Ed Sheeran, Camila Cabello, Kylie Jenner, Cheryl Cole, Liam Payne, Little Mix Perrie Edwards, Big Sean, Chris Hemsworth… they all report suffering from anxiety. When I was a teenager, I knew my friends wouldn’t understand me saying I’m petrified each time they don’t wait outside my class for me. They wouldn’t get the countless scenarios I played of me lost in school unable to find them. Or the restlessness I suffered worrying about a class presentation. Who knew 2019 would establish an anxiety trend?
Celebrity stories don’t inspire me
Having experienced anxiety and a panic attack in hospital post-surgery, I appreciate the acceptance to talk about it. I love how I can write about it and know another blogger will read and think “me too”. True stories inspire me – Jennifer Anniston’s incredibly revealing interview after her divorce from Brad Pitt – you knew it took guts to admit how painful that was. Women could relate to the hurt and feeling of knowing a great relationship is over.
Camilla Cabello posted a sexy, immaculately styled photo of herself to Instagram, posting in her caption how nervous she was as a child; Kylie Jenner posted a sunset photo of her curves from behind saying how proud she is to have dealt with her anxiety struggles. She mentions her life isn’t perfect – while posting a perfectly filtered photo. It screams – look how amazing I am, I’m a successful, wealthy women who has hardships too, and I overcome them because I’m that great. It’s like a model with 6-pack abs who’s earnt a fortune from her body writing about the anxiety she feels that her abs will melt away.
Of course, mental health doesn’t fit a particular box and anyone in the world regardless of who they are or what they have can face the disorder. But if you’re going to open up about it, why not tell a story? Why not give deep insight in what you went through? Something beyond ‘I get nervous on stage’ or it’s tough having millions of people watch you. It’s like the definition of anxiety becomes blurred and those severely suffering don’t get true representation. Do we even know the symptoms because it feels any worry gets classified?
The anxiety trend – fetish and romance
An article on Healthyplace.com, talks about social media creating a confused, mental illness stigma. Typical “fallen hero images” – think quotes about how depressed people are really the strongest – ignore how the illness works. Why is anxiety and depression now okay but borderline personality disorder and multiple personality disorder are kept in the dark. I know a smaller percentage of people suffer yet all mental health issues deserve a voice.
The more memes and casual conversation, the more uneducated society feels. How many people say they have OCD due to over washing their hands and over-organising? Celebrities and influencers are not empowering or improving mental health. There’s still an idea that minor cases are okay – anything more and a person’s ‘crazy’ or dangerous. Why do the media love branding terrorists as evil and teen shooters as mentally troubled? We’re not addressing the other side; there’s locked doors not opening.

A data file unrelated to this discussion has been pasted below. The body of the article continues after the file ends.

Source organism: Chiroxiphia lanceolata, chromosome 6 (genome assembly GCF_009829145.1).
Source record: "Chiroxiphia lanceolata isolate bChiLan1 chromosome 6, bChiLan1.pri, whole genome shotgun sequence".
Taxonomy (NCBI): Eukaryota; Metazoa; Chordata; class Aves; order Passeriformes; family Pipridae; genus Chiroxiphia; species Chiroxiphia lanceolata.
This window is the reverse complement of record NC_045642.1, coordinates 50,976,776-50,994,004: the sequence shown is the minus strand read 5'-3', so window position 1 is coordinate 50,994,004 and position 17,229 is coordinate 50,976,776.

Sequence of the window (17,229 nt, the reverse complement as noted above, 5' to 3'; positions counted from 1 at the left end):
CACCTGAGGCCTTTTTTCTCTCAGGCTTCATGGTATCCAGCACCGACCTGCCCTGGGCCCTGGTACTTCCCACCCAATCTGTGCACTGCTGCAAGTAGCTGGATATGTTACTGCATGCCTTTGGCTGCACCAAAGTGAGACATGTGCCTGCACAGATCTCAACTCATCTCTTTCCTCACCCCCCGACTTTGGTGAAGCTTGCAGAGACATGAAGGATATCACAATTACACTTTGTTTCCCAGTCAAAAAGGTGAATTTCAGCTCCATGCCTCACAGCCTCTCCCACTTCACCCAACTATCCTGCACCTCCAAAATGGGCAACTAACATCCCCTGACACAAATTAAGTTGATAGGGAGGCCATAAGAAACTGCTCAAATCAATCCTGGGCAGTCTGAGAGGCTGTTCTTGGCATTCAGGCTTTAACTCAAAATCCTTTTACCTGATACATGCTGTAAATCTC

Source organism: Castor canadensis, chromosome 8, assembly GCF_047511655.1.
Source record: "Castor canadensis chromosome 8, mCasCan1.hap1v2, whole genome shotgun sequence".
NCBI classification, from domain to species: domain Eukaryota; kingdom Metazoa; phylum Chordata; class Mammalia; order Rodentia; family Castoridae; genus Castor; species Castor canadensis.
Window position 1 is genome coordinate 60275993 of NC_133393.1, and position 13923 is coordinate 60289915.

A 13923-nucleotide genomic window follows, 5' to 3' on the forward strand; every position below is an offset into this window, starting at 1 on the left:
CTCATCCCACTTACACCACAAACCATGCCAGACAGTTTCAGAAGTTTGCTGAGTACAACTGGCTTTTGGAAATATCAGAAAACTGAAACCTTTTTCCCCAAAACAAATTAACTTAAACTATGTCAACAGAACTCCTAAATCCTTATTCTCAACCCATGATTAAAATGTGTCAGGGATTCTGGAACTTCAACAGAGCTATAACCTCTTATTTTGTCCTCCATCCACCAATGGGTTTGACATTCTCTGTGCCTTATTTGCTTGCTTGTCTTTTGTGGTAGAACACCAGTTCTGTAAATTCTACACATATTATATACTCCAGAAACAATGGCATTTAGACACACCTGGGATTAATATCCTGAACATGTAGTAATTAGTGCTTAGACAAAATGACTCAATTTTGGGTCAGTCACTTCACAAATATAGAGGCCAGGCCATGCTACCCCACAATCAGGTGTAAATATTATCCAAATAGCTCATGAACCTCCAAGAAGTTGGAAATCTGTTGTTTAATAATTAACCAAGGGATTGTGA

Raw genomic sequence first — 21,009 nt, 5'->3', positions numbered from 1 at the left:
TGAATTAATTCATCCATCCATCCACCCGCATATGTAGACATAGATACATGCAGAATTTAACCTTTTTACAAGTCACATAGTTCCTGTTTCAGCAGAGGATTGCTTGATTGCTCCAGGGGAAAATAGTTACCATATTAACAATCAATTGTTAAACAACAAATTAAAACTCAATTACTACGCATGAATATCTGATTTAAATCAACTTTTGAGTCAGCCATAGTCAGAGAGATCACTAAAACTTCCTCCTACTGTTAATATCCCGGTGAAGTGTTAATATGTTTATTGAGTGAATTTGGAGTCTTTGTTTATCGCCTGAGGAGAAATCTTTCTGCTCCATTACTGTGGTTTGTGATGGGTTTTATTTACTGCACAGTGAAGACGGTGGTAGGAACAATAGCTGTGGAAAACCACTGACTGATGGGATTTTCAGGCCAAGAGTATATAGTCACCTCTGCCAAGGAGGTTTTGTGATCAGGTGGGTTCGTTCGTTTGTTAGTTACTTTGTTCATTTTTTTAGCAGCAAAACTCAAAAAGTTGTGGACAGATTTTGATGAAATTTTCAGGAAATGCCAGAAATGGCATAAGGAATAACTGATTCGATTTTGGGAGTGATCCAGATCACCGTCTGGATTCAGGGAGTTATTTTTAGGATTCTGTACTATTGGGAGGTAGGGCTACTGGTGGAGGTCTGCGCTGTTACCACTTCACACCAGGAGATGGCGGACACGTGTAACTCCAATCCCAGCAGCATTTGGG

Part of Marilyn Monroe’s appeal is the sadness and troubled soul she had. I latched on to her story; I devoured documentaries and listed all the ways we related. Because sometimes I wonder if I’ve felt happiness before. I use poetry to find solace too – I feel no one ‘gets’ who I am and that’s a lonely feeling. I don’t think Monroe helped me though, she put a blanket over my tears and made my discomfort meaningful – we’re two souls destined to look one way to the world while hiding our truth. It’s beautiful because rather than just a pretty face or a nice person, there’s something else. There’s darkness and unique difference. Does that help mental health or popularise the condition?
Anxiety trend moving forward
We need to talk about anxiety without fear. I’m not against people opening up and sharing their stories – I wish the world gave each individual a platform to express their thoughts. Nevertheless, I equally wish we stop putting an aesthetically pleasing bow on anxiety. As Mashable discusses, companies such as @thesadsocietyofficial put glamour and ease on a harsh reality by creating cute necklaces and clothes supposedly empowering. There’s no reality for people needing relatable content.
Social media is a hub for self-diagnosing. What happens when you read an ‘inspirational’ message for two minutes, and then go back offline where telling yourself you’re brave doesn’t fix things? It’s cool to admit you’re not going out on a weekend, you’re sad and artsy – you don’t have many friends and that means you have less people to trust. I find it so easy to talk about my sad past and share my problems. Yet it’s difficult to pen a post or a poem dedicated to my happiness and my great qualities.
At the same time, it’s difficult to post an ‘ugly’, sad photo – I’d hate to capture myself crying. And it’s easy to post myself filtered and made up. To relate to others and look inspirational, do you have to have blues? Or can you share how incredible your life is guilt free and unaware of boasting? Do you believe in the anxiety trend?